AT&T could easily have saved consumers all the trouble of having to try to predict their next month’s data usage by having a single plan: $15 for the first 200 MB, say, and then $10 per GB thereafter. They didn’t, because they’re looking forward to getting $30 per month from people exceeding 200 MB of data but who use nowhere near the 2 GB that “Pro” users get for $25. That’s where AT&T is evil, even if you think (contra Jeff Jarvis) that it makes sense to abolish unlimited plans.

Comments
17 comments so far

I am trying to think about this..
A user spends $30 a month for unlimited data usage but most often to not exceed 200MB.
For $25 however they can get a plan that allows for 2GB of data of which they can feel comfortable they will not exceed.
To me that sounds like it benefits the customer in that they save $5 a month without sacrificing usage they have become familiar with. Sure they are going to use nowhere near 2GB, but they were not really making good use of “unlimited” either if you really think about it.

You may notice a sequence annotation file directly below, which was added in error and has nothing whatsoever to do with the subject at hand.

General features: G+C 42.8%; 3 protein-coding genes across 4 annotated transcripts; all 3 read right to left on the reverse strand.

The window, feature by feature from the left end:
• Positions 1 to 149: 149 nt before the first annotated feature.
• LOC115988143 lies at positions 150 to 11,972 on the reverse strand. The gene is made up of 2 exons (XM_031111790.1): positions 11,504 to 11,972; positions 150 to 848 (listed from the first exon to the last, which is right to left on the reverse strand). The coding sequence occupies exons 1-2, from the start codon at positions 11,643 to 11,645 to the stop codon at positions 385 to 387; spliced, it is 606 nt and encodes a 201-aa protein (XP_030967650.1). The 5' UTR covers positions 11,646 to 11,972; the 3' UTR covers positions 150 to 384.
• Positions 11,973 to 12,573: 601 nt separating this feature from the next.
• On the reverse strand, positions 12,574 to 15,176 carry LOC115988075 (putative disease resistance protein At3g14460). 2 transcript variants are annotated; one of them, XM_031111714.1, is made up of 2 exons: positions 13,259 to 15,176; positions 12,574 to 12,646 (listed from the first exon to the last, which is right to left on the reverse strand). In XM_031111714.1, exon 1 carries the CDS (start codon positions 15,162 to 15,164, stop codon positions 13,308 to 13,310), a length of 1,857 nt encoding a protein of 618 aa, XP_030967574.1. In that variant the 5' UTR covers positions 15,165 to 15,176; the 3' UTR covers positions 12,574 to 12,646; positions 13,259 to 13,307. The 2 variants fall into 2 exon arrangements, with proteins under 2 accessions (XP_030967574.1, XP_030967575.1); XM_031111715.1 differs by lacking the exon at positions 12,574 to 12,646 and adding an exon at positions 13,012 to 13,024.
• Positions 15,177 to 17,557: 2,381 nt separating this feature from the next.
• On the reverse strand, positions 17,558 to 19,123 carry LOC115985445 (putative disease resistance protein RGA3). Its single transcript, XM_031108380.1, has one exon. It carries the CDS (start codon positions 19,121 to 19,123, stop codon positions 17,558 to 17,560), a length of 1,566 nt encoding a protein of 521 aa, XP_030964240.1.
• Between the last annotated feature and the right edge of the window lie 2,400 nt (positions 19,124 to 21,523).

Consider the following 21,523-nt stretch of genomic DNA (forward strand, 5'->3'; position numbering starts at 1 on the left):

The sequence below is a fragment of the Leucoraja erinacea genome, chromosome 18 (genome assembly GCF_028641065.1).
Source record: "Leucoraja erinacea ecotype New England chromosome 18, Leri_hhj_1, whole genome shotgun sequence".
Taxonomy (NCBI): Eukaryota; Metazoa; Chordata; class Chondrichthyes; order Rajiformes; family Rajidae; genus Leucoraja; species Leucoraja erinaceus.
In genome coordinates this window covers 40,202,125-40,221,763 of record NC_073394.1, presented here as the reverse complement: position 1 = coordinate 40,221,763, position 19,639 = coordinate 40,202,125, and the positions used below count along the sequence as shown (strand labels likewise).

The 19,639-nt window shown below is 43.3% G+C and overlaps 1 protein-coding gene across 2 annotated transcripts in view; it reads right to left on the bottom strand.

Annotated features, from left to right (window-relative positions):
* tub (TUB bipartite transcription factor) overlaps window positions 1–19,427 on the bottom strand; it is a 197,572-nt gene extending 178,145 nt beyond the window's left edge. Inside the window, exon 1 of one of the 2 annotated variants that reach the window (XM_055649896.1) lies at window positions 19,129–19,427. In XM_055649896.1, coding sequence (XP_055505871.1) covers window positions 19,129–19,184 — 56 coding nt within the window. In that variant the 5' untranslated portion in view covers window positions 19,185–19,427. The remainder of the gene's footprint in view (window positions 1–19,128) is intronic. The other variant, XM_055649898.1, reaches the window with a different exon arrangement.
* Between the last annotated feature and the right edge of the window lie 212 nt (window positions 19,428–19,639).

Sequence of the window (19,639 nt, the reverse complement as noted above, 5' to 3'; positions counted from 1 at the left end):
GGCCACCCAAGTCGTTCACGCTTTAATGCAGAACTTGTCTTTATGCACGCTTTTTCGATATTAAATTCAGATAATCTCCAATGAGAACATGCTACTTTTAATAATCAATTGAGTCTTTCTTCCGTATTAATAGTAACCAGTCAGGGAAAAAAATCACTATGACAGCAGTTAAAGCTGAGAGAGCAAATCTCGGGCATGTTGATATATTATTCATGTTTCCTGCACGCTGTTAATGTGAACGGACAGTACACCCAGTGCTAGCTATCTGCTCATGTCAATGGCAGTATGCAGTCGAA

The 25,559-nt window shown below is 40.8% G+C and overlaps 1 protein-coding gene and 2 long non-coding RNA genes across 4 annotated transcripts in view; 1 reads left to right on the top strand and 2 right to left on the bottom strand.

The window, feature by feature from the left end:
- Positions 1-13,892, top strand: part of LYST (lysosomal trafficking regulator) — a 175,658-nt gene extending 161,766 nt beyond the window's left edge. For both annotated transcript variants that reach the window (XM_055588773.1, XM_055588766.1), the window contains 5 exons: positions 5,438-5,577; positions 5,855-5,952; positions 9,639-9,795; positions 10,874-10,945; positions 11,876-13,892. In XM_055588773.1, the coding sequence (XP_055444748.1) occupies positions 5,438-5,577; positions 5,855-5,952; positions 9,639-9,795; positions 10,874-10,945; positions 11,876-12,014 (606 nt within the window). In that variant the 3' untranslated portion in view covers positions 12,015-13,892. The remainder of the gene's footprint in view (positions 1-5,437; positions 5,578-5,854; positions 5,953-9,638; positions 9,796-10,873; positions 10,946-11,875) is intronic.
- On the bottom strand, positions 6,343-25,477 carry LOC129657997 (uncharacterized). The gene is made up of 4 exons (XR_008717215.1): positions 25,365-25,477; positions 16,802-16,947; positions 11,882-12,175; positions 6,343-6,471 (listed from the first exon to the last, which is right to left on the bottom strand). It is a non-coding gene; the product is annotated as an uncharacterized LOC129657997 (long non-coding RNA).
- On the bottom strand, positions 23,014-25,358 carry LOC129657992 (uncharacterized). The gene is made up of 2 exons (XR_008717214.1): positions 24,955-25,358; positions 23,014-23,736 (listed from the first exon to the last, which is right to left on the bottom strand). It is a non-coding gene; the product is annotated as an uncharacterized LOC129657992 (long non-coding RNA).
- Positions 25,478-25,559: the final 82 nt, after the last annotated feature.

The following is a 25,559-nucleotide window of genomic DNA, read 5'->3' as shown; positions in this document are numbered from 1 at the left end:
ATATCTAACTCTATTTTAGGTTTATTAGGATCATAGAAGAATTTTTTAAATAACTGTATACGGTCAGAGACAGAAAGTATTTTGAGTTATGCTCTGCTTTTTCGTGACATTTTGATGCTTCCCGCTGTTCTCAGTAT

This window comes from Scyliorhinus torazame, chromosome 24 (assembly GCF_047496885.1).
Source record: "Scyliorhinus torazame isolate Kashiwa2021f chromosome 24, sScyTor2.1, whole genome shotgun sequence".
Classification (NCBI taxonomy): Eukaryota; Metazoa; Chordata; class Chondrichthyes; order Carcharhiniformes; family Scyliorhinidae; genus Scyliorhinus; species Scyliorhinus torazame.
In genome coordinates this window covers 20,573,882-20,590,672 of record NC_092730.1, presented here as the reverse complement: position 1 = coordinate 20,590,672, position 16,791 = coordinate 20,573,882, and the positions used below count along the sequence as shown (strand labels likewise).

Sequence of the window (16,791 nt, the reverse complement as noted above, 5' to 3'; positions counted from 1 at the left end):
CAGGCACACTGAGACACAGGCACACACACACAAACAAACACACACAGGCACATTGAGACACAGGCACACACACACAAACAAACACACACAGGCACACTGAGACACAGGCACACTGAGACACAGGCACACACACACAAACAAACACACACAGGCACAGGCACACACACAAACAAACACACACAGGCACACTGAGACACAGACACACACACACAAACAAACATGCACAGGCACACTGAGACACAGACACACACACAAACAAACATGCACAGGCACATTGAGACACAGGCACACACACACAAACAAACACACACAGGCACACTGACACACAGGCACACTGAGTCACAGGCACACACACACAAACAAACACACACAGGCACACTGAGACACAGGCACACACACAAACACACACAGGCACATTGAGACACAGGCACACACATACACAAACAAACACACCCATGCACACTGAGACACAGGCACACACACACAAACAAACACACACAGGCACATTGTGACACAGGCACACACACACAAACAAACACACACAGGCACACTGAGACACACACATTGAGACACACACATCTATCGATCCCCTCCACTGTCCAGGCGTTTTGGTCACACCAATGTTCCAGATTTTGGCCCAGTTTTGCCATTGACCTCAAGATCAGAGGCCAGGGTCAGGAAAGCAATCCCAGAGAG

Also, why the huge variation in data usage offering? To go from 200MB to 2GB, a 1848MB difference, seems like a grand canyons leap worth of difference. If AT&T really wanted to be evil I think they could have tiered the plans more specifically, cutting each one off just at the point where a user may or may not cross. Say from 200 to 500 to 800, etc.

Posted by iflydaplanes | Report as abusive

Felix:

I see your point, but maybe, possibly, “evil” is going a bit overboard. If you use this adjective to describe AT&T, what do you have left for BP?

Think of it this way. Does Google’s mantra sound better as “Don’t be AT&T” or “Don’t be BP.” Not only is the latter more catchy, it makes more sense.

Jon

Posted by jon_bonanno | Report as abusive

Felix,
I don’t think AT&T’s statement re: smartphones is disingenuous. The data rates are relevant for those customers who have smartphones, whether iphone or blackberry or whatever else. As far as I can tell, they’re not treating iphones as a special group of phones outside the smartphone category. If they did that, it would clearly be disingenuous.